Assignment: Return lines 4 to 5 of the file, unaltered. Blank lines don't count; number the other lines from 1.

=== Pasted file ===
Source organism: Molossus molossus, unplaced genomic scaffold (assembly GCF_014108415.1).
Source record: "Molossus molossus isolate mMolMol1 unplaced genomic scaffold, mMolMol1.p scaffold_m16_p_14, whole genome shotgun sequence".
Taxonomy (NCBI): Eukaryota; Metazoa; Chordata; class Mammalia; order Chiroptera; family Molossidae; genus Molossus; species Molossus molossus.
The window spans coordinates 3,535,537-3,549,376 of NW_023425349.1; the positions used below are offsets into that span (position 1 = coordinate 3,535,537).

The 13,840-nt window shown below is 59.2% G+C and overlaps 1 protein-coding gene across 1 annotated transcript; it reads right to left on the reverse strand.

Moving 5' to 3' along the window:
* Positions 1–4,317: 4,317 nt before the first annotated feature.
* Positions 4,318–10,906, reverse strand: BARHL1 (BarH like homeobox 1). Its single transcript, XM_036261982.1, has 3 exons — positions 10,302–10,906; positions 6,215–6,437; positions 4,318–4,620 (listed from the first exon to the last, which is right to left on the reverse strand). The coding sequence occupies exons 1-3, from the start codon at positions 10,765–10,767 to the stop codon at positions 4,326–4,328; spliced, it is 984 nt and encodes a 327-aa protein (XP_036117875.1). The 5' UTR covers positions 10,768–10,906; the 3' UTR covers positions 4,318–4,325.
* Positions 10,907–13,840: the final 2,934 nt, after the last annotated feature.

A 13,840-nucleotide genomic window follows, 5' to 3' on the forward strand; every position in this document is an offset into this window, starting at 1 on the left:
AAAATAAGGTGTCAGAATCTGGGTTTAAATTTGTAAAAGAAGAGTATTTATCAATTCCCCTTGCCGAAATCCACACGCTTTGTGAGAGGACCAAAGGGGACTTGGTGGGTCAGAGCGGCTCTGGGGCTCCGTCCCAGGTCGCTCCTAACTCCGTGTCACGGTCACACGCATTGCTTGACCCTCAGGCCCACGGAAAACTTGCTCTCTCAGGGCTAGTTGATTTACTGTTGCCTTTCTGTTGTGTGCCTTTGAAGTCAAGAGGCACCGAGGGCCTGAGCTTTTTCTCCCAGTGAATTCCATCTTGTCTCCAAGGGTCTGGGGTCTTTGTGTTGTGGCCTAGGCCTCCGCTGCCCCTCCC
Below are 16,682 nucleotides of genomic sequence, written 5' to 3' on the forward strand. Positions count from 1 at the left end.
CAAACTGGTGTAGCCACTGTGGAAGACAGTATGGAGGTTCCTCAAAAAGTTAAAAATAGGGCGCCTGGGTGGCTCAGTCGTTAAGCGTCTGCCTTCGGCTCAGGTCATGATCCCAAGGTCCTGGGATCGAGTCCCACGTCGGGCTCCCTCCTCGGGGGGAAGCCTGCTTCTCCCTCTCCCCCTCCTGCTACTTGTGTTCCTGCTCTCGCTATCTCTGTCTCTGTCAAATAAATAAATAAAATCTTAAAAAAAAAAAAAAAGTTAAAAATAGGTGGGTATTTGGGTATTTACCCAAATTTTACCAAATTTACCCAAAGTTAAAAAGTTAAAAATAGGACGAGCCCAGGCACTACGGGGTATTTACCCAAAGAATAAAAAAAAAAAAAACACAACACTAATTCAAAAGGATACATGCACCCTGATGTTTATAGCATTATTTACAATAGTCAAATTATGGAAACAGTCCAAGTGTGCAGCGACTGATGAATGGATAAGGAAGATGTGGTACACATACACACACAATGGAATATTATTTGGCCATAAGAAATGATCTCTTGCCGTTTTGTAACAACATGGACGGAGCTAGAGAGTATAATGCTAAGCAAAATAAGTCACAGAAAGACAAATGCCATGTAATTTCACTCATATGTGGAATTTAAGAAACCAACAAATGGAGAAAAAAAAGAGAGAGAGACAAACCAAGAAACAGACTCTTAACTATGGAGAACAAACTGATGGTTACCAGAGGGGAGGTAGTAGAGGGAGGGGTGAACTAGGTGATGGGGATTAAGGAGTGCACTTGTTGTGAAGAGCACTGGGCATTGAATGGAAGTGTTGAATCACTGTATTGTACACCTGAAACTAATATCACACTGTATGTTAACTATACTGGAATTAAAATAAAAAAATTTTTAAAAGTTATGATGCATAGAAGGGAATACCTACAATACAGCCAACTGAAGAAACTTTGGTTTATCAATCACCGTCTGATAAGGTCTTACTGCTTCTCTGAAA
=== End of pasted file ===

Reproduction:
The window spans coordinates 3,535,537-3,549,376 of NW_023425349.1; the positions used below are offsets into that span (position 1 = coordinate 3,535,537).

The 13,840-nt window shown below is 59.2% G+C and overlaps 1 protein-coding gene across 1 annotated transcript; it reads right to left on the reverse strand.